I tried to do the same with the virtual news and social media worlds of The Echo Chamber. Along the way, I also got to research the structure of the brain for this book and the location of the world’s most powerful satellites. I even relied on my coding chops to build a 16-bit retro video game that ties into the book at It’s all been a lot of fun to write and code, and if you’re looking for a new sci-fi this summer with a bit of real-world inspiration behind it, check it out.

Rhett Evans photo.JPG

Rhett Evans is a proud millennial and former U.S. Army infantry officer. He now works in the tech industry but divides his time shoveling dirt and taking care of animals at a half acre homestead in northern California where he lives with his wife and three kids. You can check out this new book, The Echo Chamber, on Amazon or follow him on Twitter.

Review: Gwenda Bond's 'Lois Lane: Fallout'

I'll come out with it. Lois Lane and I? I don't know. We never really saw eye to eye when I was growing up. I'm not sure what it was, though part of it may have been that I was obsessed with the darker side of life, and the whole Superman scene was not my bag. But when I saw this book by Gwenda Bond, I knew I had to try it out. First of all, it's a YA novel, which I find I really enjoy reading these days. And part of the premise is that Lois is a bit of a troublemaker instigator, and, well...if you know me, you'll know that's right up my alley!

From the get-go, teenage Lois Lane proves to be a sympathetic character. She's starting in a new school, and is determined to make a fresh start with no more trouble. It seems her permanent record is large enough to have formed it's own gravity well, but not for reasons one might think. It turns out that Lois is a fighter for justice who stands up for victims of bullying and abuse. Because of this...well, she has a tendency to get into trouble.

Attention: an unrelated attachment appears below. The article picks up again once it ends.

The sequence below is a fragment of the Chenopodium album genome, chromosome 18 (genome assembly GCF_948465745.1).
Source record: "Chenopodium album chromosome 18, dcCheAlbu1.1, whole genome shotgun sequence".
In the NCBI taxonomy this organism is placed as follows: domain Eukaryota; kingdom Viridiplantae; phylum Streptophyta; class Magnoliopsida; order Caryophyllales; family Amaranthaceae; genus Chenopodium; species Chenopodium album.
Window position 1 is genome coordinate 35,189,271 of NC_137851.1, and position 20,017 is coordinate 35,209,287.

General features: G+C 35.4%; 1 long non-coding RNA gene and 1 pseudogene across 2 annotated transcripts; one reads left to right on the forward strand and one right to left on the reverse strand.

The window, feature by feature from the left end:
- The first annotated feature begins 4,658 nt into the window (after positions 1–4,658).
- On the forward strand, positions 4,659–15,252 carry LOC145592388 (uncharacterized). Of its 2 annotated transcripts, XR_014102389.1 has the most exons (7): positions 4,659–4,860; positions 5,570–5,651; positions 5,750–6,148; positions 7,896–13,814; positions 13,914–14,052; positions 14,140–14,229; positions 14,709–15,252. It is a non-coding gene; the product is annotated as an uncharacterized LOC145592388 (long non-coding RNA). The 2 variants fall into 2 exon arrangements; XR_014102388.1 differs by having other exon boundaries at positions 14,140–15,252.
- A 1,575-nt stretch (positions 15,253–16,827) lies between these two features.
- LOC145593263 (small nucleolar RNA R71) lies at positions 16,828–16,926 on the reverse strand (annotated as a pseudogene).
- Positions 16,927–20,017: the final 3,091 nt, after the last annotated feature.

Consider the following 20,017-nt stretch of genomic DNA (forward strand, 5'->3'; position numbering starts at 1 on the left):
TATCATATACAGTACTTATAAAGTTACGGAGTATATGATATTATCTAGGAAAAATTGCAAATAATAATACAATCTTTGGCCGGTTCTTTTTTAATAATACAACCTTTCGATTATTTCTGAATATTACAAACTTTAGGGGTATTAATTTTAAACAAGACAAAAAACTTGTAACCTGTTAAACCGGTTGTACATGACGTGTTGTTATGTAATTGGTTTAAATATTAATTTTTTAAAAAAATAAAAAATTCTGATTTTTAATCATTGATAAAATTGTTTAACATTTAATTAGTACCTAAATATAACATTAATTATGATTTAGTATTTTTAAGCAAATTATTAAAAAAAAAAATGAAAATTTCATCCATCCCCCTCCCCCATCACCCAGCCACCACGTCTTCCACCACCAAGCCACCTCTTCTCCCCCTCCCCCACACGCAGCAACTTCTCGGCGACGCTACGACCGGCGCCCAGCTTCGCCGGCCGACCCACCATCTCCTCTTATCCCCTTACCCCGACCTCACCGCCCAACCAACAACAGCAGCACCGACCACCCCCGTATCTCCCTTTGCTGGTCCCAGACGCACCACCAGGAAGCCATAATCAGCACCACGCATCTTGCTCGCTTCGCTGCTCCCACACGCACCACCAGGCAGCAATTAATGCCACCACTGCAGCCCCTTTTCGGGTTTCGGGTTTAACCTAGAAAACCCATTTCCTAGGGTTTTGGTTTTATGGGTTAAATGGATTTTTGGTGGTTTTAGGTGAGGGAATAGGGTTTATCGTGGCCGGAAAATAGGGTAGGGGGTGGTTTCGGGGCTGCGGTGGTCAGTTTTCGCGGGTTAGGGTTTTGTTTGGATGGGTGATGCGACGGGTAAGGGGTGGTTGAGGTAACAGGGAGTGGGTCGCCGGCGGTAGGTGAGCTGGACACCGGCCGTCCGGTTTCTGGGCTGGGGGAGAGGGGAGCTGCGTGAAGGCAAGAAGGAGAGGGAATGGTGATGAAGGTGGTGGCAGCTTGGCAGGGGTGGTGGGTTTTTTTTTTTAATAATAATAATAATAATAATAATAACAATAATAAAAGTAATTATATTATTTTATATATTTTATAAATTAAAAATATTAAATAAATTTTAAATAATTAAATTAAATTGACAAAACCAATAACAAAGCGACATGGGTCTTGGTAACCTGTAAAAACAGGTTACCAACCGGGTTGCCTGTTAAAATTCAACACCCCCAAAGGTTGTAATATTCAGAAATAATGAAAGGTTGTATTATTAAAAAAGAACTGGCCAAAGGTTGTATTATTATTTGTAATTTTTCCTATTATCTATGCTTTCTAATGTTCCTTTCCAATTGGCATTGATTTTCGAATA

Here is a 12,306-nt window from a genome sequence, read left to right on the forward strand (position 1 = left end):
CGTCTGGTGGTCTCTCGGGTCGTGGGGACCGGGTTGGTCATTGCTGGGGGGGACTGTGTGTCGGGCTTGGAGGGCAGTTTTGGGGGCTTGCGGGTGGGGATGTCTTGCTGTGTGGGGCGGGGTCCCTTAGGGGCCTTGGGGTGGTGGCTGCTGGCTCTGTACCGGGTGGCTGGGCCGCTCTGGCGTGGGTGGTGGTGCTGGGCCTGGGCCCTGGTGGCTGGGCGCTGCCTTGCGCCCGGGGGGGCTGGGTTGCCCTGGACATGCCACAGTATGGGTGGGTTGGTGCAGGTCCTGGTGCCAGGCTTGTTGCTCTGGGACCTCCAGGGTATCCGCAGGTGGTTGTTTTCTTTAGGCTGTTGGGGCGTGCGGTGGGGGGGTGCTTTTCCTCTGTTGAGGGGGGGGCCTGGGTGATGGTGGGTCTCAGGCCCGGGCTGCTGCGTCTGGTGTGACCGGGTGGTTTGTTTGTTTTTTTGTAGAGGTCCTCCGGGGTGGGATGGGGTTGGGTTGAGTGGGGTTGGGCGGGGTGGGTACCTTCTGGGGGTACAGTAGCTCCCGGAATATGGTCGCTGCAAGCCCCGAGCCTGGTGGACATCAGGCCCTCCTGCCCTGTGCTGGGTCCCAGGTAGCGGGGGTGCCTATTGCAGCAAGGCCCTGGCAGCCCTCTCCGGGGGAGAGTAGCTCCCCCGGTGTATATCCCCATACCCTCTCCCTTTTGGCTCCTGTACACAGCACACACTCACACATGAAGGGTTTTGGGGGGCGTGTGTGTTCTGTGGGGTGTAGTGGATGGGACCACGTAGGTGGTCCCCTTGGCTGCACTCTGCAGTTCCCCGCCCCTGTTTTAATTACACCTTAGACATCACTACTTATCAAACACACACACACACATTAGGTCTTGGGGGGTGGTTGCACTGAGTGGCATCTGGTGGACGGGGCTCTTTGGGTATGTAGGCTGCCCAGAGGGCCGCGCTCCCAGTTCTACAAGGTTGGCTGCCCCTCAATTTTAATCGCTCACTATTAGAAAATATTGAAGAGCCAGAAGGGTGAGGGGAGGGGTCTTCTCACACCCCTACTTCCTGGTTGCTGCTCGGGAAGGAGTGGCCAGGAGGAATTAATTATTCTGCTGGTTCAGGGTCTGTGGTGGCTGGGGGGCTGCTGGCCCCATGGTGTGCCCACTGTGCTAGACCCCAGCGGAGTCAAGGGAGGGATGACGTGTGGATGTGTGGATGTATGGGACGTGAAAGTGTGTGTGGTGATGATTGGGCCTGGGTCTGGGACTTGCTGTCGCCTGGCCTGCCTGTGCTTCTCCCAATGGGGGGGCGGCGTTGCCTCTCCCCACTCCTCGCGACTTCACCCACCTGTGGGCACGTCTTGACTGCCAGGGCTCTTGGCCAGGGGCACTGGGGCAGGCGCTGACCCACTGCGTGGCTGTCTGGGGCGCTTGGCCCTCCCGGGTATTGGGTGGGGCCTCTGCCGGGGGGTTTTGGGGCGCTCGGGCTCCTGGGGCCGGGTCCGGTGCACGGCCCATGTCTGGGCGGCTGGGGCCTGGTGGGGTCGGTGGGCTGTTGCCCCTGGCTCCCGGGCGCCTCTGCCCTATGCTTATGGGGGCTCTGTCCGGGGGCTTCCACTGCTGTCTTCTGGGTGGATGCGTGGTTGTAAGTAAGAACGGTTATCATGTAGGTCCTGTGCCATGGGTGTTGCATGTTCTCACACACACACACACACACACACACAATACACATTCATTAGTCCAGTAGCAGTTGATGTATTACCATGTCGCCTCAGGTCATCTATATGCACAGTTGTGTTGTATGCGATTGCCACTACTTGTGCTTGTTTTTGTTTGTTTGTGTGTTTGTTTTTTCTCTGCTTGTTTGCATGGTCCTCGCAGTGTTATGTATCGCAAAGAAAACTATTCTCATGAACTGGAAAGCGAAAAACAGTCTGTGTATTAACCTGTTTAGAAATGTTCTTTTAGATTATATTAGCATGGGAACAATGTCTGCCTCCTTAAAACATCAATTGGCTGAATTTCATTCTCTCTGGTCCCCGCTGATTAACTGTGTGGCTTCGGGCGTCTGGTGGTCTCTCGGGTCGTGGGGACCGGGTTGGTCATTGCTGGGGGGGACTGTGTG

Lois's voice pulled me right into the story from page one. All the major characters, in fact are three dimensional and have definite personalities of their own. Bond has mastered the art of having secondary character arcs in a first person point of view novel. Readers get to see aspects of all Lois's new allies, things that make them individuals and make the reader care about them. Even Lois's parents are portrayed in a way that makes them fully-fleshed characters. One criticism I have of some YA books is that they make adults out to be cardboard characters who just don't understand anything. Lois's parents may get in the way of Lois's goals sometimes, but we can see it's because they come from a place of caring. Even from within Lois's head, by their actions and gestures, we can sympathize with them even when Lois doesn't. Perry White, Principal Butler, and Ronda from the principal's office all have their own quirks and personalities.

The plot line of Lois Lane: Fallout is timely and relevant, and right up this geek girl's alley. Fallout deals with bullying, both in person and online, against the backdrop of online gaming and virtual reality. I felt that Bond really "got" the teen gaming culture, as well as the way people talk via internet chat. She captured the insecurities of trying to form a relationship via chat really well (something I remember well from back in my MUD days), the difficulties in judging if someone was being sarcastic or not or if their feelings were hurt. Unlike some YA and other books with a somewhat romantic subplot, Bond didn't go overboard with the insecurities, though. There was just enough to make it seem real, but not enough to make it agonizing or eyeroll worthy. Never once did I think, "Oh for Pete's sake, just shut up," which is what I often say in the midst of teen melodrama gone too far. A lot of authors don't get that teen romance is just like other romance, only perhaps a bit less mature. And when they make it seem ridiculous, even the teens think it's over the top. There is none of that here. SmallvilleGuy really cares about Lois--but most importantly, while he helps her, he never "rescues" her. He lets Lois be strong.